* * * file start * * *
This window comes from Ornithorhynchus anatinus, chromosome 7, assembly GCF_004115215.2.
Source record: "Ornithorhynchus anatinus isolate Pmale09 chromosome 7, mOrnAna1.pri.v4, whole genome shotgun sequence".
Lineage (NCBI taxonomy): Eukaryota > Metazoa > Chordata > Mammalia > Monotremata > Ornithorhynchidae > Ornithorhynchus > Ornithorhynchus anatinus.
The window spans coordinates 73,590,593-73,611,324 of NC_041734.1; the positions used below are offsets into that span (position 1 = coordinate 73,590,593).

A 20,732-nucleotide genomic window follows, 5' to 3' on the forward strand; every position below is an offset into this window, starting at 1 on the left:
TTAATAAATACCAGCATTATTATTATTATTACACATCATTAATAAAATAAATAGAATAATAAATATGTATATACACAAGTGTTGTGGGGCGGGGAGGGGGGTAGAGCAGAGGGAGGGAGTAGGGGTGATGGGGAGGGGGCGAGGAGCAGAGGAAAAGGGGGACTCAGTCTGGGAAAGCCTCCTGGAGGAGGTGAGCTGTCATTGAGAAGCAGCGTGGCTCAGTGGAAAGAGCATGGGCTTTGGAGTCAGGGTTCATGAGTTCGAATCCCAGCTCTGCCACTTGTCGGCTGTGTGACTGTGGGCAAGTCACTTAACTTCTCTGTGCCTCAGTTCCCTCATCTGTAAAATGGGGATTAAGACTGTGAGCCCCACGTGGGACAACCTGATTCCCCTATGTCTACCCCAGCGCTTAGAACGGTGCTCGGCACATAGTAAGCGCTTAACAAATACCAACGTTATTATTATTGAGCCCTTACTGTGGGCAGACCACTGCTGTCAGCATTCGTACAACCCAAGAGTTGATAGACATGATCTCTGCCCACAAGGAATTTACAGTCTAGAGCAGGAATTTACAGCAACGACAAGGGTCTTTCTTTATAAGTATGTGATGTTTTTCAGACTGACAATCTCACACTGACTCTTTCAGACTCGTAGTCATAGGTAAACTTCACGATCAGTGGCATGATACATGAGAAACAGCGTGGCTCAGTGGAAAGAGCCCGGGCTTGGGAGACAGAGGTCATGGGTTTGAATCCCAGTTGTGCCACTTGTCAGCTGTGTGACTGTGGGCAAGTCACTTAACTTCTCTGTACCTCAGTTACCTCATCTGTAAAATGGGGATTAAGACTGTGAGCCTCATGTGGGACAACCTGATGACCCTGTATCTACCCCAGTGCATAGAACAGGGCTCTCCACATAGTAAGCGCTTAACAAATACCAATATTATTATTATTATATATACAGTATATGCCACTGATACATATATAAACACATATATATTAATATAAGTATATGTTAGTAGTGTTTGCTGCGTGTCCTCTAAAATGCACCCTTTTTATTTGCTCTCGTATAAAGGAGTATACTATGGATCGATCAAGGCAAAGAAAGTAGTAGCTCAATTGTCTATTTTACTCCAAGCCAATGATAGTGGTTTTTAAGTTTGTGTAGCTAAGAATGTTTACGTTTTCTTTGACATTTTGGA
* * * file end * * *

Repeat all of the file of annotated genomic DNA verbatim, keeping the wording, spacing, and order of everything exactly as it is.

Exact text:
This window comes from Ornithorhynchus anatinus, chromosome 7, assembly GCF_004115215.2.
Source record: "Ornithorhynchus anatinus isolate Pmale09 chromosome 7, mOrnAna1.pri.v4, whole genome shotgun sequence".
Lineage (NCBI taxonomy): Eukaryota > Metazoa > Chordata > Mammalia > Monotremata > Ornithorhynchidae > Ornithorhynchus > Ornithorhynchus anatinus.
The window spans coordinates 73,590,593-73,611,324 of NC_041734.1; the positions used below are offsets into that span (position 1 = coordinate 73,590,593).

A 20,732-nucleotide genomic window follows, 5' to 3' on the forward strand; every position below is an offset into this window, starting at 1 on the left:
TTAATAAATACCAGCATTATTATTATTATTACACATCATTAATAAAATAAATAGAATAATAAATATGTATATACACAAGTGTTGTGGGGCGGGGAGGGGGGTAGAGCAGAGGGAGGGAGTAGGGGTGATGGGGAGGGGGCGAGGAGCAGAGGAAAAGGGGGACTCAGTCTGGGAAAGCCTCCTGGAGGAGGTGAGCTGTCATTGAGAAGCAGCGTGGCTCAGTGGAAAGAGCATGGGCTTTGGAGTCAGGGTTCATGAGTTCGAATCCCAGCTCTGCCACTTGTCGGCTGTGTGACTGTGGGCAAGTCACTTAACTTCTCTGTGCCTCAGTTCCCTCATCTGTAAAATGGGGATTAAGACTGTGAGCCCCACGTGGGACAACCTGATTCCCCTATGTCTACCCCAGCGCTTAGAACGGTGCTCGGCACATAGTAAGCGCTTAACAAATACCAACGTTATTATTATTGAGCCCTTACTGTGGGCAGACCACTGCTGTCAGCATTCGTACAACCCAAGAGTTGATAGACATGATCTCTGCCCACAAGGAATTTACAGTCTAGAGCAGGAATTTACAGCAACGACAAGGGTCTTTCTTTATAAGTATGTGATGTTTTTCAGACTGACAATCTCACACTGACTCTTTCAGACTCGTAGTCATAGGTAAACTTCACGATCAGTGGCATGATACATGAGAAACAGCGTGGCTCAGTGGAAAGAGCCCGGGCTTGGGAGACAGAGGTCATGGGTTTGAATCCCAGTTGTGCCACTTGTCAGCTGTGTGACTGTGGGCAAGTCACTTAACTTCTCTGTACCTCAGTTACCTCATCTGTAAAATGGGGATTAAGACTGTGAGCCTCATGTGGGACAACCTGATGACCCTGTATCTACCCCAGTGCATAGAACAGGGCTCTCCACATAGTAAGCGCTTAACAAATACCAATATTATTATTATTATATATACAGTATATGCCACTGATACATATATAAACACATATATATTAATATAAGTATATGTTAGTAGTGTTTGCTGCGTGTCCTCTAAAATGCACCCTTTTTATTTGCTCTCGTATAAAGGAGTATACTATGGATCGATCAAGGCAAAGAAAGTAGTAGCTCAATTGTCTATTTTACTCCAAGCCAATGATAGTGGTTTTTAAGTTTGTGTAGCTAAGAATGTTTACGTTTTCTTTGACATTTTGGA